12 —

    World Business Council for Sustainable Development (2020), The consequences of COVID-19 for the decade ahead, Vision 2050 issue brief, WBCSD, May 2020, Available online

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Rym Ayadi

Rym Ayadi

Professor Rym Ayadi is an Economist and International Expert on Inclusive and Sustainable Socio-economic Models, Financial Architecture and Stability and Sustainable Finance. She is Professor at CASS Business School, Member of the Centre for Banking Research (CBR), Senior Advisor at the Centre for European Policy Studies (CEPS), Chair of the European Banking Authority – Banking Stakeholders Group (EBA- BSG) and Founder and President of the Euro-Mediterranean Economists Association (EMEA). She is also Associated Scholar at the Centre for Relationship Banking and Economics (CERBE) at LUMSA University in Rome. She is Founder and Director of the Euro-Mediterranean Network for Economic Studies (EMNES). Ayadi is an international academic expert in several international high- level academic and advisory Committees and Boards, and she is member of several editorial and scientific boards. She authored several books and scholarly articles on her areas of expertise.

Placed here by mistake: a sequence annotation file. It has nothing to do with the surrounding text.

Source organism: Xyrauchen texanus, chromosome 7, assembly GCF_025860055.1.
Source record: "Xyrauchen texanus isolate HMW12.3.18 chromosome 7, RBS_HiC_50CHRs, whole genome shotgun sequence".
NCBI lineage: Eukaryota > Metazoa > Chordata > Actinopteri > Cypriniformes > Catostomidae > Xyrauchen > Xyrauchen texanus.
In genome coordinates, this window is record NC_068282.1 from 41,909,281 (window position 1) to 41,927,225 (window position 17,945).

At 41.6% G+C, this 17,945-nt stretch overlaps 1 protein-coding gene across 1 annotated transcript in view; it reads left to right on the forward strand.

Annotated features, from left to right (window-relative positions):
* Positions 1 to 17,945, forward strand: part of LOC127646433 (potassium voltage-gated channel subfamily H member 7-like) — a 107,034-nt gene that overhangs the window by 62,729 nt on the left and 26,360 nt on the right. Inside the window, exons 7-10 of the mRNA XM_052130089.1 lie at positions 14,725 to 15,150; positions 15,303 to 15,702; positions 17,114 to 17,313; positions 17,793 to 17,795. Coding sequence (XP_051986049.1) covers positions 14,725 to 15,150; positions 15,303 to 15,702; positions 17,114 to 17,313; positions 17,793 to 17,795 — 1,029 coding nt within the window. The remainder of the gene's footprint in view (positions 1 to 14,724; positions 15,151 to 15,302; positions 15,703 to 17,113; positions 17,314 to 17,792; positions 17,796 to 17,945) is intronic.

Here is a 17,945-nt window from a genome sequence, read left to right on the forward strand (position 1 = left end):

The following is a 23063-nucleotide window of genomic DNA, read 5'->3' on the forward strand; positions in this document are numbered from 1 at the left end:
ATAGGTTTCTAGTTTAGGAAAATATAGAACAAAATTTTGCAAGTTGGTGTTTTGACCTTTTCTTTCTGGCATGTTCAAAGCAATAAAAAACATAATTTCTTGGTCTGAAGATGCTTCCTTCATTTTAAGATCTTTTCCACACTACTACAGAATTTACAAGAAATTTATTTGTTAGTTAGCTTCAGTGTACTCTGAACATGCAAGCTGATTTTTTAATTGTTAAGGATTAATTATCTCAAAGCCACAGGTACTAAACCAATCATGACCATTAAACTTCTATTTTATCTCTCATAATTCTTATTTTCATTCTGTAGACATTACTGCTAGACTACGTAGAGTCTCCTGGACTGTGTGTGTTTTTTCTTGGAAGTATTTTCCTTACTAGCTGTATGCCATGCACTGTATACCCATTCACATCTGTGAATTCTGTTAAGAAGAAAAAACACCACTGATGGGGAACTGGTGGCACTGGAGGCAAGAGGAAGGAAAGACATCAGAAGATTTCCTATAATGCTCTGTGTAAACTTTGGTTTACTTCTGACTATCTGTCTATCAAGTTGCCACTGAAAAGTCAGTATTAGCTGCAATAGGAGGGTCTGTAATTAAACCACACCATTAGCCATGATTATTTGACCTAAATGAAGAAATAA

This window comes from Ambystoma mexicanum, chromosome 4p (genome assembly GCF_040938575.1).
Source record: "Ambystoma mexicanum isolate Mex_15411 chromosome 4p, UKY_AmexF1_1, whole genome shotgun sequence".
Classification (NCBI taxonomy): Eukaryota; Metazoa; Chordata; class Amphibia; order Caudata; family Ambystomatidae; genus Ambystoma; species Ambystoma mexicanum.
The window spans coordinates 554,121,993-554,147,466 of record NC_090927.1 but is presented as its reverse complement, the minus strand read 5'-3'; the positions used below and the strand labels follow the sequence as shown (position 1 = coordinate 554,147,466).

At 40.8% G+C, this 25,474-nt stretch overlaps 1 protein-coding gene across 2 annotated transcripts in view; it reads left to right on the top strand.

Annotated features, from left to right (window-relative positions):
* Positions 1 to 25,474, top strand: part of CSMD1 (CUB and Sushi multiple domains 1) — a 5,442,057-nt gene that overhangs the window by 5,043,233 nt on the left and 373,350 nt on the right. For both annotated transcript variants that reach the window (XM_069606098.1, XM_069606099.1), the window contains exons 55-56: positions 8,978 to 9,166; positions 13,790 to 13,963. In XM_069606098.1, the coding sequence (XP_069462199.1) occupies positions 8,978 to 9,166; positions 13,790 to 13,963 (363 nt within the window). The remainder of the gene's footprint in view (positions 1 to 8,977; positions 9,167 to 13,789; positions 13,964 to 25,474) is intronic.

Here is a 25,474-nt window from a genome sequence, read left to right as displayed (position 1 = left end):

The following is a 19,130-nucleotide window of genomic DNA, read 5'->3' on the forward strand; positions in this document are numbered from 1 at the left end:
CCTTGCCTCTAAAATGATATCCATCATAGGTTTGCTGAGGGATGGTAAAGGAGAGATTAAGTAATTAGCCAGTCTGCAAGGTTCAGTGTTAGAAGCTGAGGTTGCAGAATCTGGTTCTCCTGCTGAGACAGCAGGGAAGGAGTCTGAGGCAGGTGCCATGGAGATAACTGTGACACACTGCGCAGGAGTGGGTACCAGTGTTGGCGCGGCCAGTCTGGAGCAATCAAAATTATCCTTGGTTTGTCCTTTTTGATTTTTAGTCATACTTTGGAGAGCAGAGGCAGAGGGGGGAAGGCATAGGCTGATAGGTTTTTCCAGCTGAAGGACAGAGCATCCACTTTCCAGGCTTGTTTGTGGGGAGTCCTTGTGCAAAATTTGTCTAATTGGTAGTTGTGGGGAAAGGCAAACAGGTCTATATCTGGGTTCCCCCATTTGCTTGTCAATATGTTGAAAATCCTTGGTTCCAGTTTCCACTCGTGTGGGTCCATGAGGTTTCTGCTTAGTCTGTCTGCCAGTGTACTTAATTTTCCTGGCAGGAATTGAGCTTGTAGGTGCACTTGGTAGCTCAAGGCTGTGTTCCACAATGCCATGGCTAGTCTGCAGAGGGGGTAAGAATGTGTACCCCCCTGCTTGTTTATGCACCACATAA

Carlo Sessa

Carlo Sessa

Carlo Sessa is Research Director and former President of the Institute of Studies for the Integration of Systems of Rome. Before joining the Institute in 1983, he conducted research at the New York University, where he worked with Nobel Prize winner Wassily Leontieff. He was the Coordinator of several European Union research projects, in the 5th, 6th and 7th Framework Programmes, in the fields of transport, urban issues and environment. In this context, he organised several participatory foresight exercises, involving panels of experts and citizens.